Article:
Jacques Marie Bellwald was born in 1871 in Bech, a small village in the south of the Grand Duchy. After his marriage in 1895 he moved to Echternach where he soon started a photo studio annex store in a house next to the Denzelt on the Market Place.
As a young man he had discovered and revealed the secrets of photography in the city of light, Paris, where at the turn of the century all was happening in the field of plastic arts.
To master his knowledge and freshly acquired photographic skills he served Charles Bernhoeft apprenticeship in Luxemburg ville. Bernhoeft then was soon to become an official photographer of the court and a very successful publisher of postcards himself too.
Bellwald’s earliest work as a postcards publisher is clearly referring to his master.
Settling down in Echternach, an area in full touristic expansion, Bellwald immediately anticipated the enormous commercial potential of photography. Although photography was on its way up since the middle of the 19th century, it was initially a quite expensive process, only reserved for the happy few. When all the photografic techniques got more and more simplified, this by then still relative new form of art got more and more democratic. Every family soon could afford to have a portrait made, memories on a wedding, funeral or baptizing soon got supported by a nice set of photo’s.
No wonder that Bellwald travelled extensively around the country to photograph about everything important in a mans life. Most of those private pictures got delivered to the customer and never were revealed to a broader audience.
The therm ‘tourism’ was pretty new at the end of the 19th century. People were called rather travellers, than tourists. More important, those people had money to spend on souvenirs. Around 1896/97 the print industry perfected the process of reproducing pictures in printed form on normal paper. As hardly no tourists were taken pictures themselves at that time – no one wanted to carry around tons of heavy material – the postcard soon became the most convenient collectible souvenir bought by the visitors of the area. People considered them as visual reminders of all what they had encountered during their holidays. This meant that they collected and sent a lot of different cards as they were flattered if they could buy postcards even from less known villages or obscure monuments they had visited during their walks.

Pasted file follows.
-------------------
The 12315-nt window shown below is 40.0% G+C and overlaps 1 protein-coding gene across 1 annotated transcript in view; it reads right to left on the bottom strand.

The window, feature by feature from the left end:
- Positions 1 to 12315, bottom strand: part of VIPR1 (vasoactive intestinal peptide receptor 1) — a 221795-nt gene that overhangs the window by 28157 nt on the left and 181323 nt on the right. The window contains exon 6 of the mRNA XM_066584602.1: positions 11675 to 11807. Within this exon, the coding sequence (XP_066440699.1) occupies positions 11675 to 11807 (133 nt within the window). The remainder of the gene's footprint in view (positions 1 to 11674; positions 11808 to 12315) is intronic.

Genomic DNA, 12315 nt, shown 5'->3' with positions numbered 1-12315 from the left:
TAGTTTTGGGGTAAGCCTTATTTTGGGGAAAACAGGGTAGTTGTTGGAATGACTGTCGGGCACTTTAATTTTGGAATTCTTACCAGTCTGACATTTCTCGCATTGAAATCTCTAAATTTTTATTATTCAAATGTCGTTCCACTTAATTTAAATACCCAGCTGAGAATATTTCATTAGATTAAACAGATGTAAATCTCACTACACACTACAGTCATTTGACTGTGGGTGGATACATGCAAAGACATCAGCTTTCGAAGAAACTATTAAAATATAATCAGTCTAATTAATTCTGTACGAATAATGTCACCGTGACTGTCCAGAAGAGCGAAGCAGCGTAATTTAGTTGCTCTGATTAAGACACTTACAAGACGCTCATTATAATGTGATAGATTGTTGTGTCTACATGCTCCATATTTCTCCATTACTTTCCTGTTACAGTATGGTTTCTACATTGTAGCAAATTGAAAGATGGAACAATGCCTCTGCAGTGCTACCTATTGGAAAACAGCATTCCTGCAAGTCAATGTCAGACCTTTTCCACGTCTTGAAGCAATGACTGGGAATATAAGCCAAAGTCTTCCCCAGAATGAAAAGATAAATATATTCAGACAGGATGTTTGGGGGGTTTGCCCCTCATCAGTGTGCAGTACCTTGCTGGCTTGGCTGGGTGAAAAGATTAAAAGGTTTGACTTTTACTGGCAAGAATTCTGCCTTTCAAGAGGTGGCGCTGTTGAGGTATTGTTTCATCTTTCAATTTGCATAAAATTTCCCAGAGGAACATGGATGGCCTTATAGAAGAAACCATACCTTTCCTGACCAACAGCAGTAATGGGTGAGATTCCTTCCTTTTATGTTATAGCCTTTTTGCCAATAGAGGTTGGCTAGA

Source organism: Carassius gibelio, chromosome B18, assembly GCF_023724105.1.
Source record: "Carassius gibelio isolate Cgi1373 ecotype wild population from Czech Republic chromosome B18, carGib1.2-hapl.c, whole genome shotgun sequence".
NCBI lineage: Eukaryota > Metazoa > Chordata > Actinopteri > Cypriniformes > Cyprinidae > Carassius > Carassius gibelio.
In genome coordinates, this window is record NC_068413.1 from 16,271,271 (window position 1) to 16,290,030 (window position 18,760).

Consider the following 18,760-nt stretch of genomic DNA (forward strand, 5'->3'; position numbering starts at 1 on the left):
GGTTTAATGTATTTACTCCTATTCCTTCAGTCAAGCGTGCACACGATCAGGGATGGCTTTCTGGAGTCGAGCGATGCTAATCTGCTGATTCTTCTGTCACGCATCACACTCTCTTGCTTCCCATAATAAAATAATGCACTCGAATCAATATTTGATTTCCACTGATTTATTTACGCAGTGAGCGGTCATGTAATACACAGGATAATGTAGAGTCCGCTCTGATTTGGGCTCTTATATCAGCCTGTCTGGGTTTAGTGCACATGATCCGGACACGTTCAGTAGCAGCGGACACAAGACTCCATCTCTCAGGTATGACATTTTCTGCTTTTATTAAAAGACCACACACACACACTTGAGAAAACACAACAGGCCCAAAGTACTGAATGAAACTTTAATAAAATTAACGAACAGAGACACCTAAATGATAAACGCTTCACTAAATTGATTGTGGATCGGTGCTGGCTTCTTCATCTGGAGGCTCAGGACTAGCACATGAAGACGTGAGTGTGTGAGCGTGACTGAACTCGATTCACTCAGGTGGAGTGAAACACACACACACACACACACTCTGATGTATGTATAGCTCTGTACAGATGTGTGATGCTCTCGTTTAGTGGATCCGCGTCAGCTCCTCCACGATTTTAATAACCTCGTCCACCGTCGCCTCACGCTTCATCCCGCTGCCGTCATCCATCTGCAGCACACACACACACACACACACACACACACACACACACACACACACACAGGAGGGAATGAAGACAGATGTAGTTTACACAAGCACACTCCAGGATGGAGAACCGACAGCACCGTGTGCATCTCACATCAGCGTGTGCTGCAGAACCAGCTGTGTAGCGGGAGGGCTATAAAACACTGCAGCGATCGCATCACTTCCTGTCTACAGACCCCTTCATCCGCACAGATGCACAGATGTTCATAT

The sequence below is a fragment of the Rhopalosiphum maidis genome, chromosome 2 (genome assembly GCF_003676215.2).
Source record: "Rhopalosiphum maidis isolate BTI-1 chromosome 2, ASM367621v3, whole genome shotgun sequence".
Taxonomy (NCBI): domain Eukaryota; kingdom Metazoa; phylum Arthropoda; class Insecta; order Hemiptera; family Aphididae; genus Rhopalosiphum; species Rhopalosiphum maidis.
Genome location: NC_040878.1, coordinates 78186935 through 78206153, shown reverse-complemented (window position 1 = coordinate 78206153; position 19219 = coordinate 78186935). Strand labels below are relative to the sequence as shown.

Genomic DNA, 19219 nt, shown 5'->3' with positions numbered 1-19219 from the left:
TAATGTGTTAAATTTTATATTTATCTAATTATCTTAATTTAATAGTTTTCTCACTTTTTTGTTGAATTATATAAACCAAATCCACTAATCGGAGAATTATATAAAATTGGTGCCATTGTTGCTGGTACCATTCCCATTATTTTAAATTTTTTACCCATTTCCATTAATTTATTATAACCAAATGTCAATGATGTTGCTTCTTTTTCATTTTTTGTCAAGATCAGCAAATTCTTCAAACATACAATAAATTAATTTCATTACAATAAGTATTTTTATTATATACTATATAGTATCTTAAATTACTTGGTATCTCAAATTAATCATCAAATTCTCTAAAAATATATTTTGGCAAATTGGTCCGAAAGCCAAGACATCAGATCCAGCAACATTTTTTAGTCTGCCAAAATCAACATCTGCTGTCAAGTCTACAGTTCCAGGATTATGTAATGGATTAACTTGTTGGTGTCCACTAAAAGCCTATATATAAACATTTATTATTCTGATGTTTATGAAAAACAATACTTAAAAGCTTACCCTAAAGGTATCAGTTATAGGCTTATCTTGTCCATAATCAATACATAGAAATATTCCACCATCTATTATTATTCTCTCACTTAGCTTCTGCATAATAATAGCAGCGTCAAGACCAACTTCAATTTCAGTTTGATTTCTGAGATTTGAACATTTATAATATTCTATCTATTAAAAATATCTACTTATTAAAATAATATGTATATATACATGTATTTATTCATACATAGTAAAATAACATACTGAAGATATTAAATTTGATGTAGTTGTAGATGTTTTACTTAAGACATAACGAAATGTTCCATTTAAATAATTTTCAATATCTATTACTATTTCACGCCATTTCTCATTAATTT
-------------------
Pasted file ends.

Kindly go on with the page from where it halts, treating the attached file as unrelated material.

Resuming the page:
Bellwald understood immediately that he had to offer on postcards about everything what could be possibly visited by tourists because a visitor meant a possible buyer of his work. No wonder that in a few years time, roughly from 1897 to 1914, Bellwald published his finest work including hundreds of different postcards from the ‘Petit Suisse’ , Mondorf Les Bains, Luxembourg Ville and many, many other villages in the country. As of 1920/30 his output got smaller, often restricting himself to reprinting from existing negatives. His total work is believed to contain between 1500 and 2000 postcards or real photo cards. In his heydays Bellwald travelled a lot to shoot new material, often accompanied by his wife and two children, who all are featured on many postcards. He also documented the occupation of Echternach by the Germans during world war 1 and the quartering of the allied, mainly American troops in 1919. Those soldiers could enjoy many of the first cinema-performances in Echternach, brought to them by J-M Bellwald who started showing movies as early as 1896. The first presentation of cinematography in the country was presented by pioneer Bellwald on october 18th, 1896 in the famous Hotel de la Cerf (Straus) in Echternach. A few days later (october 22nd) he placed his ambulant Edison's Ideal Cinematography at the Villa Louvigny in Luxembourg City where he showed 4 shows per day.
He also wrote, illustrated and published touristic guides about Echternach and environment, the first one already published in 1898 (Album Guide, La Petite Suisse Luxembourgeoise), now a much sought after booklet which still can be considered as a reference guide. Other published works by Bellwald are 'La Moselle Luxembourgeoise et Mondorf-les-Bains' and 'St. Willibrord und die Springprozession', a vademecum for pilgrims, tourists and spectators, published in 1902.
Bellwald must have been deeply fascinated by the local history and geography of Echternach and its wide surroundings. No other way to explain his conscientious visual archiving of many instantaneous snapshot of unique towns, villages, people, houses and views, the only way for us the reconstruct a past we have never experienced in all its dimensions. His own style and specific approach puts him without any doubt in line with the very best European regional rural photographers.
His complete works are not (yet) included in a prestigious, glossy book. Of course this is a shame, which should be
corrected in the future, as nothing would honour the Petit Suisse or the whole country more. Bellwald died at the age of 73 on April 25, 1945 in Echternach.
[Source : http://www.oldpostcardsluxembourg.com/bellwald.html]